Friday, 30 January 2015

Wife Killer Caught in New York

A man who killed his wife in 1862 thought he had escaped the law when he sailed to New York but four years later he was apprehended and returned to Liverpool to face justice.

Myrtle Street in 2016
30 year old Robert Reid and his wife Ann lived an unhappy life in a cellar in Lower Myrtle Street, while their children were in the workhouse in Brownlow Hill. On the evening of 4th December 1862 Reid took his 13 year old son John from the workhouse back to the cellar, where they sat around a fire singing songs with Ann and her friend Mary Rogers. There was then a dispute over which song to sing and Ann struck her husband with a jug, which smashed. Reid then dragged Ann by the hair to the corner of the room and stabbed her in the arm, causing her to fall instantly.  He then took hold of John and ran off into the street, where he was seen to throw a knife into the gulley and disappeared down an alleyway.

Ann didn't say anything after the stabbing and was dead when a policeman went down to the cellar, having been called in by Rogers. On seeing Ann's condition he called a surgeon, who found that there were two stab wounds and a main artery to the arm had been severed and recovery would only have been possible if she could have been attended to immediately after the stabbing. Another police officer searched the area and recovered the knife but there was no sign of Reid.

It later transpired that that night Reid and his son slept at his brother's house in Richmond Row, but when John awoke in the morning he found his father had disappeared, leading to him finding accommodation with another uncle in Greenland Street.

A reward of £100 was put up for Reid's capture but no information was forthcoming, although it was believed America was his destination as he had lived there before and had relatives. A description was sent to police there but he couldn't be traced. Reid managed to eke out a living as a tinsmith but his decision to stay in New York was his undoing, as the police force regularly exchanged information with their colleagues in Liverpool. On 4th August 1866 Detective Farley from the New York police arrested a man in Brooklyn for being drunk and disorderly whose description matched that of Reid. He then communicated the information to Detective Inspector Carlisle, who arranged for Detective Marsden to sail across the Atlantic with Mary Rogers.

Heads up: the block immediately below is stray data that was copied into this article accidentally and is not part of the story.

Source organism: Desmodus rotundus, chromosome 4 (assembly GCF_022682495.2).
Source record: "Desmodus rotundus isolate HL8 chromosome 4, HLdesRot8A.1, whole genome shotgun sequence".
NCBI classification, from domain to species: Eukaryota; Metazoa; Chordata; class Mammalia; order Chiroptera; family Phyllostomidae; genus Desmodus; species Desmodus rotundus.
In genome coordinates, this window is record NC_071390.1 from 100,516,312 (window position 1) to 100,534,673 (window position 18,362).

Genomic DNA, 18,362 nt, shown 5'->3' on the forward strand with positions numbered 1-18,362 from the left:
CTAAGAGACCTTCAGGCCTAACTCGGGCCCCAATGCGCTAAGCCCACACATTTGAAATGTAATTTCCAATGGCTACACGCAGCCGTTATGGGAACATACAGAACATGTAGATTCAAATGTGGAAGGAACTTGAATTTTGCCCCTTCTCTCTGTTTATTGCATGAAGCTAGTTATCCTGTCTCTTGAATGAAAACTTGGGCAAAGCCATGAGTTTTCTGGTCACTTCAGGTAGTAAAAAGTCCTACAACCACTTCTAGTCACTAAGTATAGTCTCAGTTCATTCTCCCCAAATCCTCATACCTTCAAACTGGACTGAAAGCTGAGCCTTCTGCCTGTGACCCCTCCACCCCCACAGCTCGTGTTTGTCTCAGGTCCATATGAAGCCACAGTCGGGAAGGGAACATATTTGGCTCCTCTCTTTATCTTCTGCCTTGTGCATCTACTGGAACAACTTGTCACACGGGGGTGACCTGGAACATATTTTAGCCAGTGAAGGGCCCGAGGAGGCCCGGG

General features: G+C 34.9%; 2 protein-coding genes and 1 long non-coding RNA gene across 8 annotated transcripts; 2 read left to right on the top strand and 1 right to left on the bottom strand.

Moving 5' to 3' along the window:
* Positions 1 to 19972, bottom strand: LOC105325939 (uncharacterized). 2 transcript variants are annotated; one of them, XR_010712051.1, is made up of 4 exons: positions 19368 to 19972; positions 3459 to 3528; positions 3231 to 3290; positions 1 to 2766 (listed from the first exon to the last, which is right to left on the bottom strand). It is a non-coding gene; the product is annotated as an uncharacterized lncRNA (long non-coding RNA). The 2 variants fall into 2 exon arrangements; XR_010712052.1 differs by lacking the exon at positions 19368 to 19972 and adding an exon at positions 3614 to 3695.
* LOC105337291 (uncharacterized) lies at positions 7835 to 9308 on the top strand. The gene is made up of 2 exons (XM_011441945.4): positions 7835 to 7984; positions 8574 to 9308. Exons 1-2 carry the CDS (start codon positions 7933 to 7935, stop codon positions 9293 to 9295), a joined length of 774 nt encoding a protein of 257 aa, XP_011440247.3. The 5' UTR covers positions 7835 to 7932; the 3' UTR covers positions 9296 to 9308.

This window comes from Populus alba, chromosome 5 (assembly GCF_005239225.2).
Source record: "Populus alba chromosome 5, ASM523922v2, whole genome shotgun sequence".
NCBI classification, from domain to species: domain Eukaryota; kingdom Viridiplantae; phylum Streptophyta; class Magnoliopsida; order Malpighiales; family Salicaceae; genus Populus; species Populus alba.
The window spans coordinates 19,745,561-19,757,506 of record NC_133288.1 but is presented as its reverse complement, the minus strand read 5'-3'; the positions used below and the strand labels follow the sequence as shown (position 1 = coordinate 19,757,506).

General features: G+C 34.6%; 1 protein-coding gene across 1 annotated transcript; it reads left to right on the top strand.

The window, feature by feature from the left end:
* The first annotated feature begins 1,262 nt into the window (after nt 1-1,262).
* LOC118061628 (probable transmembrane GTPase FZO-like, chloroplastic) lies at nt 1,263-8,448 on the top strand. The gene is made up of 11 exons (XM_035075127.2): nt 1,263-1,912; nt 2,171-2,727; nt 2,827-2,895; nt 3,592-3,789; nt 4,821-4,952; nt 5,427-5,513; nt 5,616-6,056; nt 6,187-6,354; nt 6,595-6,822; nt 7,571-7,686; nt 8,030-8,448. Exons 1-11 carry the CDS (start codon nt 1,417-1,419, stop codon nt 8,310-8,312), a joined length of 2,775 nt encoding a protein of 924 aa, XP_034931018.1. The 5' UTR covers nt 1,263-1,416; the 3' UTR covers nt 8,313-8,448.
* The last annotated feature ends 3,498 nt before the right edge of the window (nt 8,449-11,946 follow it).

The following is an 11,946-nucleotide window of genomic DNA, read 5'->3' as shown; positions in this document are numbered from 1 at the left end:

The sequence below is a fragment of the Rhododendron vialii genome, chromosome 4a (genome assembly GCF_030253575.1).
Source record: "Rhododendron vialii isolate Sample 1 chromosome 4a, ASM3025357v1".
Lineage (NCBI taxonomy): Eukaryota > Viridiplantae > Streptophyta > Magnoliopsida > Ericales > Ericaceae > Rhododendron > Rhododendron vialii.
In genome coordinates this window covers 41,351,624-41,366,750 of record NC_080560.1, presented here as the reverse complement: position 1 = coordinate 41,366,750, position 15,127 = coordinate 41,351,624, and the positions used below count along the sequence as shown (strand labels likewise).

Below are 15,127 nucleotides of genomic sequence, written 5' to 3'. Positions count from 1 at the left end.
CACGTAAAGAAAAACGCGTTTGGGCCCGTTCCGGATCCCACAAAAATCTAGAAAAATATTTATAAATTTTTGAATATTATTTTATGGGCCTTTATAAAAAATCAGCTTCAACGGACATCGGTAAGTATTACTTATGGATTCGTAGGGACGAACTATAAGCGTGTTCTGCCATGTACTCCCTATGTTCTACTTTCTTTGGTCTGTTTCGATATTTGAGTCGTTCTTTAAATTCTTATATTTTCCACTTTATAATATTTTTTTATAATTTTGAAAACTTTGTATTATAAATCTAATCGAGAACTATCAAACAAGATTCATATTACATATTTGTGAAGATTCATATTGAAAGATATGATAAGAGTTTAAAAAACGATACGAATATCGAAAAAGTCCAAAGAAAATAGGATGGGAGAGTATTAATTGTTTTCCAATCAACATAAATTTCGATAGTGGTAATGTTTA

On 18th August Reid was taken into custody after being recognised by Rogers. He didn't deny his identity and made a statement to the effect that Ann had been spitting blood for four days and he used no weapon on her. He then said that he had spent many a night wandering the streets looking for her as he knew she would be drunk somewhere. Applications were then made to have Reid returned to England and on 13th September he appeared before Thomas Stamford Raffles at the Magistrates Court, where he was committed for trial at the next Assizes on a charge of murder.

On 19th December Reid's son John was then in the terrible position of being called to give evidence in a case against his father, but the prosecution kindly agreed to ask no questions of him. He told the court that his mother hit Reid with a jug and he then slapped her, leading to her falling over. Surgeon who saw the body though said that the wound could not have been caused in this way. His defence counsel Mr Pope told the broken jug could have caused the wound and irrespective of whether or not Reid used a weapon, there had been sufficient provocation to reduce the charge to manslaughter.

In summing up the judge told the jury that they first had to consider how Ann came to be wounded, and if it was as a result of a knife, then was there enough provocation to justify using it. The jury took twenty minutes to find Reid guilty and he showed no emotion as he was sentenced to death, walking firmly from the dock.

There was a great deal of sympathy for Reid given his wife's intemperance, the fact the murder did not appear premeditated and he had been struck first. The appeals for clemency were successful and on 1st January 1867, little over a week before his execution date, Reid's sentence was commuted to life imprisonment.

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